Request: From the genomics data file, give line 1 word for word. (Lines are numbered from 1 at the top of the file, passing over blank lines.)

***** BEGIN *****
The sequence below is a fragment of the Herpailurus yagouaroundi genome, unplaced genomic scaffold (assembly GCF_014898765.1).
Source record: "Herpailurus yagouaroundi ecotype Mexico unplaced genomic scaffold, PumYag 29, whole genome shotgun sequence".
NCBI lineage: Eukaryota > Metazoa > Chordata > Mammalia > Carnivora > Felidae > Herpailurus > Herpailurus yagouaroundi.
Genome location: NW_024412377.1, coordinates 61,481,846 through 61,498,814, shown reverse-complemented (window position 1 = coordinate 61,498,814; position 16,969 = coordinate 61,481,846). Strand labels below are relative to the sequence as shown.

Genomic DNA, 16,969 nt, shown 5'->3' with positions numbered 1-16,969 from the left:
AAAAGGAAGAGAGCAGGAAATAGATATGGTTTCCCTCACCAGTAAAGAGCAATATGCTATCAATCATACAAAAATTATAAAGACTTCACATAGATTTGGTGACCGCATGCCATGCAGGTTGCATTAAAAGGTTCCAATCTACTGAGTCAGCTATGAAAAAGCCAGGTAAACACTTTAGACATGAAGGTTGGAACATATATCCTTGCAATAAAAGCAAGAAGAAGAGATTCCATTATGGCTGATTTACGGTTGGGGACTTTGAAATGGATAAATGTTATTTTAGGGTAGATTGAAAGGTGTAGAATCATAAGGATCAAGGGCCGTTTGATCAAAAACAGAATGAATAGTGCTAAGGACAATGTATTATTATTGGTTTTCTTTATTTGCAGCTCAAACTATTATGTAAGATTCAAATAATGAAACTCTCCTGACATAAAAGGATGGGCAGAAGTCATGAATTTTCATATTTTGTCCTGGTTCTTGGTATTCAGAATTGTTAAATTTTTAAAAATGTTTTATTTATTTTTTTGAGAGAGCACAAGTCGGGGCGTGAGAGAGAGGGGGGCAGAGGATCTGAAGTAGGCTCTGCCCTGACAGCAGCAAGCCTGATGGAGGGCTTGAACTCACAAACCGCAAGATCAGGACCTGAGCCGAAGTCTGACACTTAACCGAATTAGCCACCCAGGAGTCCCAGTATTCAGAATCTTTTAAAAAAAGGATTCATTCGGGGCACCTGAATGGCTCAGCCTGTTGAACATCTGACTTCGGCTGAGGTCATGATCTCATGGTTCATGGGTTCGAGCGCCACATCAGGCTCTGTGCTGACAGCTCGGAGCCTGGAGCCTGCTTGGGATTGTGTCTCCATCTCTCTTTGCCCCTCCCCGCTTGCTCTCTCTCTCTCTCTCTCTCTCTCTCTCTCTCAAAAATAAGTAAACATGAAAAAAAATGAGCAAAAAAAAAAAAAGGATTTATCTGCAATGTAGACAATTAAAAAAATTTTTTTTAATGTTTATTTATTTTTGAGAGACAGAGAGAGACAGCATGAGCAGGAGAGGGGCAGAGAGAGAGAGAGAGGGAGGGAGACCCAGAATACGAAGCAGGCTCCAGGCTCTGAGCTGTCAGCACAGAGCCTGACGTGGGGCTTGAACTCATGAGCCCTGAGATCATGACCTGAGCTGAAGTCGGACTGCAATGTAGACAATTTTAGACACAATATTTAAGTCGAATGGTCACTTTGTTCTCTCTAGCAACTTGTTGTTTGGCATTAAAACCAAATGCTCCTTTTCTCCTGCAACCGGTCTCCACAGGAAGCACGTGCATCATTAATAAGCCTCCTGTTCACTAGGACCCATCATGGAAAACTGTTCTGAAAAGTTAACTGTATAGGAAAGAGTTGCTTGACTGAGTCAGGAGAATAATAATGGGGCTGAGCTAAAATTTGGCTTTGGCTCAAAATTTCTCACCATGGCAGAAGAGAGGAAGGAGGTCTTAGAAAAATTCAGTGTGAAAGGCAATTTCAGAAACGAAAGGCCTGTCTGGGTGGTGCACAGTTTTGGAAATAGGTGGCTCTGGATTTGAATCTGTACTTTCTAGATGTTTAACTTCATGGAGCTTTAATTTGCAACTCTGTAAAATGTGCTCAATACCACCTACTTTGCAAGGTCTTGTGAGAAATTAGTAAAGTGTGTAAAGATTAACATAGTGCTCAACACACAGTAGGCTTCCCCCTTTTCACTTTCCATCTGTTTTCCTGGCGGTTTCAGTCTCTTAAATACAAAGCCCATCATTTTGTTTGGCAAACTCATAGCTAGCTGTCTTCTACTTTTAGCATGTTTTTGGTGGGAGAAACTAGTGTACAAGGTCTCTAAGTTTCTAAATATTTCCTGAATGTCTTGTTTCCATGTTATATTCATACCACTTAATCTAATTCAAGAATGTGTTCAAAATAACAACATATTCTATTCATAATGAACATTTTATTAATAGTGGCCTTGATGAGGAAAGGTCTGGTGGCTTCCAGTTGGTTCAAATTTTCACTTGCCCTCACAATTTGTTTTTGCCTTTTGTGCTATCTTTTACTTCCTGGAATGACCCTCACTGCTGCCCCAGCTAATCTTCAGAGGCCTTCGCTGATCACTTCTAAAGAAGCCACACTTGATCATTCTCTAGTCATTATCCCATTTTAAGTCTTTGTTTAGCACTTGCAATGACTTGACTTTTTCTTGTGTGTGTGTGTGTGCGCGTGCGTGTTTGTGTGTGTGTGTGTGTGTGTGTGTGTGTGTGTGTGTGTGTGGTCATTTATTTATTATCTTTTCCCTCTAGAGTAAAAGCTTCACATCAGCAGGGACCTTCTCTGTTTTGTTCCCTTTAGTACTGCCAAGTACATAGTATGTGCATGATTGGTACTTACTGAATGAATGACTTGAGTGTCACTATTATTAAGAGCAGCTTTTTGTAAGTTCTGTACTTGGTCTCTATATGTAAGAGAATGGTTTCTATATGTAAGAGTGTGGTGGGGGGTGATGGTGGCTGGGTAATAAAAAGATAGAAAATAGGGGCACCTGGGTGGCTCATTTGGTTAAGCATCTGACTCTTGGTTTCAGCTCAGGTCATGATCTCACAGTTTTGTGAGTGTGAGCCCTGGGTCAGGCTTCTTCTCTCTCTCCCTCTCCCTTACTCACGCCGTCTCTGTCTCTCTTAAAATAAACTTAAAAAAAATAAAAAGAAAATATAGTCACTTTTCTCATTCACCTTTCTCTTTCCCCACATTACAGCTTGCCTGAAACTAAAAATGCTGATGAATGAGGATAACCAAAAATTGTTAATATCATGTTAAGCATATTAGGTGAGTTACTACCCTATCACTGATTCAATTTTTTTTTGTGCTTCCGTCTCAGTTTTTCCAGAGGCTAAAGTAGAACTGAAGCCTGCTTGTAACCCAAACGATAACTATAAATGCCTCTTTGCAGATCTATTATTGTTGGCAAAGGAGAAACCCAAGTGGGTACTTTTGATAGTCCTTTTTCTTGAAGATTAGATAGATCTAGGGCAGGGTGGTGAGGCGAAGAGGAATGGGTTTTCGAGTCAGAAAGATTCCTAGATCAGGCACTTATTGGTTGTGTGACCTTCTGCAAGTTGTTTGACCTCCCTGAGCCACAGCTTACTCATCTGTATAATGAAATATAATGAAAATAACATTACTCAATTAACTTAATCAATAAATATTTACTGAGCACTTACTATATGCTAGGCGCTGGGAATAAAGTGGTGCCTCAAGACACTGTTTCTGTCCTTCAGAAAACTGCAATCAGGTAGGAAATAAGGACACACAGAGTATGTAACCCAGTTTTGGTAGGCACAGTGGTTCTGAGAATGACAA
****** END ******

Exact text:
The sequence below is a fragment of the Herpailurus yagouaroundi genome, unplaced genomic scaffold (assembly GCF_014898765.1).